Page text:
Google has been actively circumventing the privacy settings of desktop and iOS Safari users, according to an investigation by the Wall Street Journal. The paper claims that even though Safari's default setting blocks cookies from third parties, which are often used to track users' habits across the Web, Google and advertising companies Media Innovation Group, Vibrant Media, and Gannett PointRoll fooled Apple's browser into thinking "a person was submitting an invisible form to Google," thus letting the Internet giant install a tracking cookie on users' iPhones, iPads and PCs without consent.
Safari's default privacy settings only allow sites that the user is directly interacting with to save a cookie. However, Google contends that the browser also enables many web features for its users that rely on third parties and third-party cookies, such as "Like" buttons. The company said it used the workaround to attach a temporary cookie that would check if the user was signed-in to one of its services, and if so give them the ability to use the "+1" button and serve personalized ads to those who have opted for this program. Google accused the Journal of mischaracterizing what happened and stressed that the cookies did not collect personal information.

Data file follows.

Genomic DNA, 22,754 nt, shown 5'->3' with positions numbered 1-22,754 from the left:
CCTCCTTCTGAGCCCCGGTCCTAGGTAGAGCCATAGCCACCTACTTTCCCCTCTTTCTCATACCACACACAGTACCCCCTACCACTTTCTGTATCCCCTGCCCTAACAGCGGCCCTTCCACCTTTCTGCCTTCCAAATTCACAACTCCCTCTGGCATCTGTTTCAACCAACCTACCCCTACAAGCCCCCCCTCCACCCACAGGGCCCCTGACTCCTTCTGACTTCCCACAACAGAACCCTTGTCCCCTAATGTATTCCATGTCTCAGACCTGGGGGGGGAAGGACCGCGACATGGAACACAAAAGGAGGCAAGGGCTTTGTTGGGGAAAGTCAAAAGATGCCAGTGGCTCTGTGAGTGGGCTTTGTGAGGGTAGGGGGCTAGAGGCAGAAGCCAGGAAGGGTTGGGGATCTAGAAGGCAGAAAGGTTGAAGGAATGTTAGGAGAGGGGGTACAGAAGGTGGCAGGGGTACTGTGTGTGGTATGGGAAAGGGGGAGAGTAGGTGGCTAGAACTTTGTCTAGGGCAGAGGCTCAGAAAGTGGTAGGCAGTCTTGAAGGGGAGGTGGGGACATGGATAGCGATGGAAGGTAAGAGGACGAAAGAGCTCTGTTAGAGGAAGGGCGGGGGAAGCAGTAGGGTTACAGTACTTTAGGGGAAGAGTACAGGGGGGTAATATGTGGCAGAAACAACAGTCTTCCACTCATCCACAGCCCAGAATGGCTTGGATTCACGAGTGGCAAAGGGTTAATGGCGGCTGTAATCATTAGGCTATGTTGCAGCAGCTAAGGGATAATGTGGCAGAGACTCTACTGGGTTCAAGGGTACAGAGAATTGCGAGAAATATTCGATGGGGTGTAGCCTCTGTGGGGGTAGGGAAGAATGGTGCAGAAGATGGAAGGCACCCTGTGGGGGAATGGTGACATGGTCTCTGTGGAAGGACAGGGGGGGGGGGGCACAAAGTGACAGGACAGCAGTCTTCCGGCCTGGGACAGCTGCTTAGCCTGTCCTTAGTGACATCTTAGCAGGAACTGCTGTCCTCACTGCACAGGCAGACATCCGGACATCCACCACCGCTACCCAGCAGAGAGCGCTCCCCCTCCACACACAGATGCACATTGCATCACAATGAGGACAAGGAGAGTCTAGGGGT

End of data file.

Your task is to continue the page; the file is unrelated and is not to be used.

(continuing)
They did admit that other Google advertising cookies were being indadvertedly attached to users' machines due to a functionality within Safari, and said that upon finding out about it they have now started removing advertising cookies from the browser.
What they didn't mention is that in its own online privacy guide, Google represented to Safari users that they did not need to do anything to opt out of its advertising cookies because "Safari is set by default to block all third-party cookies. If you have not changed those settings, this option effectively accomplishes the same thing." The company has since removed that wording from its site.
That little fact doesn't paint a good picture for Google, which is already under government scrutiny regarding its privacy policies. Last year the company settled with the US Federal Trade Commission, agreeing not to "misrepresent" privacy practices to customers or pay a fine of $16,000 per violation per day.